Trance: Trainwreck from a Trainspotting Director
April 14, 2013
Directed by Danny Boyle
Starring James McAvoy and Rosario Dawson
In the new film Trance, James McAvoy plays Simon, a London art auctioneer who is struck on the head by an art thief (Vincent Cassel) during a heist. Simon recovers in hospital (as the British say), and we soon learn not only that he was in on the robbery and that he somehow managed to steal the art but-regrettably for all involved-he's got amnesia and can't remember where he hid it. After threats and torture, Simon and the thieves enlist the aid of a hypnotherapist (Rosario Dawson) who attempts to delve into Simon's subconscious to help him find the stolen art. Not only are millions of dollars on the line, but Simon's life is as well, and along the way all sorts of real and false memories pop up, as well as crosses and double-crosses. If it all sounds like a potentially intriguing plot for a great movie, it is. However Trance is not that movie.
Don't blame the actors; the cast is game and professional. Not a single one of these capable actors betrays a trace of indignity or annoyance at the absurd contortions their characters are asked to go through in service of this scattered plot. Don't blame the director, Danny Boyle, who helmed films such as 127 Hours and Slumdog Millionaire, and knows his way around a camera.
No, much of the blame for this dud lies at the feet of the writers, who are too clever by half (or maybe two-thirds). Trance is meant to be a mind-bending trip along the lines of Inception, but comes off like it was written by an eighth grader who was assigned to re-write Memento for a creative writing class.
About halfway through Trance, I lost focus on the plot and my mind began wandering, taking me back to a seminar I attended years ago at The Screenwriting Conference in Santa Fe, New Mexico. I'd learned many techniques of plot construction from veteran screenwriters, but what I was seeing on the screen didn't seem to fit any of them. In screenplays, one event should organically and logically lead to the next. Characters shouldn't simply suddenly do things for no reason, or do things that only make sense if they somehow knew the future. I'd narrowed Trance down to three possibilities: monkey, computer, and hat. Over and over, the phrase "monkey, computer, or hat?" ran through my mind.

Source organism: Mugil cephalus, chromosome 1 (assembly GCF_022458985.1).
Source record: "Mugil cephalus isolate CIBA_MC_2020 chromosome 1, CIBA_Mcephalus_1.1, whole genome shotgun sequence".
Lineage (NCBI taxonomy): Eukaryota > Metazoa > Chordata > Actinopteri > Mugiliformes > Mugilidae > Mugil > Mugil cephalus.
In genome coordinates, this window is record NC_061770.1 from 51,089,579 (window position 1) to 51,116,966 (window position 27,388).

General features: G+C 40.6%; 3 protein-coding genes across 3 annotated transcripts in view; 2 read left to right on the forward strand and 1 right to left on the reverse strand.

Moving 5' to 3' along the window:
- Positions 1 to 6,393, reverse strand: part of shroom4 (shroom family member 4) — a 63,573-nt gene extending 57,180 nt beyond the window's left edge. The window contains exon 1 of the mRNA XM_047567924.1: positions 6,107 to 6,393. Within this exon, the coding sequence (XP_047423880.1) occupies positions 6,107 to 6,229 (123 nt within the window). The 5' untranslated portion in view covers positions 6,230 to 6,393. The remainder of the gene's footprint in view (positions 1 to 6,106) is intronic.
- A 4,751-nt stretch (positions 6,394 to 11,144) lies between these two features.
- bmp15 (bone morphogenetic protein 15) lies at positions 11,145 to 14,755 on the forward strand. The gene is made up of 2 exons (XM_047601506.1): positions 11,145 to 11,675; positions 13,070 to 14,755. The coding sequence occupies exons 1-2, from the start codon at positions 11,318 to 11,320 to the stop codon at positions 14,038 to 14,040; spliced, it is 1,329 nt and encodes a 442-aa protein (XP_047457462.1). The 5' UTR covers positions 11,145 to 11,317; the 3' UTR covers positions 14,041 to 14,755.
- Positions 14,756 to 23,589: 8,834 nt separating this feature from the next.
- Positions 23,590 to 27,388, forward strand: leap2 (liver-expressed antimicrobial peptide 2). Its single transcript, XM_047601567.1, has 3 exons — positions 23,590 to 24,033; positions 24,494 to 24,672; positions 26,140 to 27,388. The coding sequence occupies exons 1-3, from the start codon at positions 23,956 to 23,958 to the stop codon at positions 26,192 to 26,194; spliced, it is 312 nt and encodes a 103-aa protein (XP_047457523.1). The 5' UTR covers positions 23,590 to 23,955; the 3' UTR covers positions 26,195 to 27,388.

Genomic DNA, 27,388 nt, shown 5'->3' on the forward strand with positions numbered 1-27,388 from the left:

Did a roomful of monkeys at keyboards bang this stuff out over the course of a few months, stopping only for banana breaks? That seemed plausible at first, but then I saw that the plot wasn't totally random, there was clearly some human factor involved. That led me to suspect that some computer had followed a special algorithm to create the zig-zag logic, time sequences, and non-sequiturs that were filling the screen. Or maybe I was not being charitable enough, and screenwriters Joe Ahearne and John Hodge had actually written scenes that could plausibly go together, and then wrote each scene on a slip of paper which was then put into a hat, drawn out randomly, then reassembled them into the script. I still don't know the answer, but I'll go with "hat."
One of the (many) problems with the film is that the core of the plot deals with memory, amnesia, and hypnosis yet clearly knows nothing about memory, amnesia, or hypnosis. I have a degree in psychology-and often write about these topics in various contexts--and I can assure you that the assumptions and premises under which the characters (and indeed the entire film) operates are about as similar to real psychology as Bugs Bunny is to real rabbits.
I'm not going to be one of those pedantic nerds who complains that what we see on the silver screen doesn't happen in real life. The film is not a documentary, and I get that. However if you're going to write a movie in which psychology plays a key role in the plot, then you might want to know what the hell you're writing about and keep it at least remotely plausible. Otherwise, why bother to include it at all? You can't take a story about 1940s baseball players and expect to casually include references to spaceships.
Trance is not inherently a bad movie; it's just one of those movies where the longer it went on, the less I cared who lived, who died, or whether anyone found that damned painting. Trance has--or pretends it has--a few twists that I won't give away, but even after the big twist at the end, little of the previous 103 minutes makes much sense. It's never clear what, exactly, the relationship was between the three main characters, so the ending is unsatisfying. Your mileage may vary; if you just want to experience Danny Boyle's cinematic showmanship, which ranges from brilliant and creative to garish and ham-handed, then Trance may be worth your while.